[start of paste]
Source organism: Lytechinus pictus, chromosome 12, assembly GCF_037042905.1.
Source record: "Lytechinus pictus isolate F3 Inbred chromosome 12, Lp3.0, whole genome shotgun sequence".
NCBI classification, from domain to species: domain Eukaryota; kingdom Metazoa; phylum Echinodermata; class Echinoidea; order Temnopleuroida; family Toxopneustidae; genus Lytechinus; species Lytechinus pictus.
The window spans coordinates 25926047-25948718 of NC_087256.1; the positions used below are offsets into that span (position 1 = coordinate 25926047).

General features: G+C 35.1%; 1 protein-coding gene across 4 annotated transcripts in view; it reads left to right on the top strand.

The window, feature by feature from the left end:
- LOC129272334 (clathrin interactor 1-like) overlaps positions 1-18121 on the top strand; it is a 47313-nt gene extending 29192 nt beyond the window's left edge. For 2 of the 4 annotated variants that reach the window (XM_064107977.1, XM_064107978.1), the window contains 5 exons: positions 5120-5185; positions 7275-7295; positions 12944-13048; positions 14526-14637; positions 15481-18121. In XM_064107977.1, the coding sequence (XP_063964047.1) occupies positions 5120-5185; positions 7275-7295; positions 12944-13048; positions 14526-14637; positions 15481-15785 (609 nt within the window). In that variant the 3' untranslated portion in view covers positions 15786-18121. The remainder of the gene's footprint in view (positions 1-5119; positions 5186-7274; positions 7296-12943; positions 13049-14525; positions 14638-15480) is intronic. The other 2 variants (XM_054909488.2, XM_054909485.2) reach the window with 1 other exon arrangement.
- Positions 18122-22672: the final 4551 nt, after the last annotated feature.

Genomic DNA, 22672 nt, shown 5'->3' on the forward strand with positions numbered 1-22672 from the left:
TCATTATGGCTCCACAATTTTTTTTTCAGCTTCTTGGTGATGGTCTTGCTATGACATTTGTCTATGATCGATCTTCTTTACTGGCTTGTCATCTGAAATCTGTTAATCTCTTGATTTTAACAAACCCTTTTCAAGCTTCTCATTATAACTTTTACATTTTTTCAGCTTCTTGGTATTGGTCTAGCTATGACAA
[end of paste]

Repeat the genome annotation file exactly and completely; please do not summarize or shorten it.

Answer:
Source organism: Lytechinus pictus, chromosome 12, assembly GCF_037042905.1.
Source record: "Lytechinus pictus isolate F3 Inbred chromosome 12, Lp3.0, whole genome shotgun sequence".
NCBI classification, from domain to species: domain Eukaryota; kingdom Metazoa; phylum Echinodermata; class Echinoidea; order Temnopleuroida; family Toxopneustidae; genus Lytechinus; species Lytechinus pictus.
The window spans coordinates 25926047-25948718 of NC_087256.1; the positions used below are offsets into that span (position 1 = coordinate 25926047).

General features: G+C 35.1%; 1 protein-coding gene across 4 annotated transcripts in view; it reads left to right on the top strand.

The window, feature by feature from the left end:
- LOC129272334 (clathrin interactor 1-like) overlaps positions 1-18121 on the top strand; it is a 47313-nt gene extending 29192 nt beyond the window's left edge. For 2 of the 4 annotated variants that reach the window (XM_064107977.1, XM_064107978.1), the window contains 5 exons: positions 5120-5185; positions 7275-7295; positions 12944-13048; positions 14526-14637; positions 15481-18121. In XM_064107977.1, the coding sequence (XP_063964047.1) occupies positions 5120-5185; positions 7275-7295; positions 12944-13048; positions 14526-14637; positions 15481-15785 (609 nt within the window). In that variant the 3' untranslated portion in view covers positions 15786-18121. The remainder of the gene's footprint in view (positions 1-5119; positions 5186-7274; positions 7296-12943; positions 13049-14525; positions 14638-15480) is intronic. The other 2 variants (XM_054909488.2, XM_054909485.2) reach the window with 1 other exon arrangement.
- Positions 18122-22672: the final 4551 nt, after the last annotated feature.

Genomic DNA, 22672 nt, shown 5'->3' on the forward strand with positions numbered 1-22672 from the left:
TCATTATGGCTCCACAATTTTTTTTTCAGCTTCTTGGTGATGGTCTTGCTATGACATTTGTCTATGATCGATCTTCTTTACTGGCTTGTCATCTGAAATCTGTTAATCTCTTGATTTTAACAAACCCTTTTCAAGCTTCTCATTATAACTTTTACATTTTTTCAGCTTCTTGGTATTGGTCTAGCTATGACAA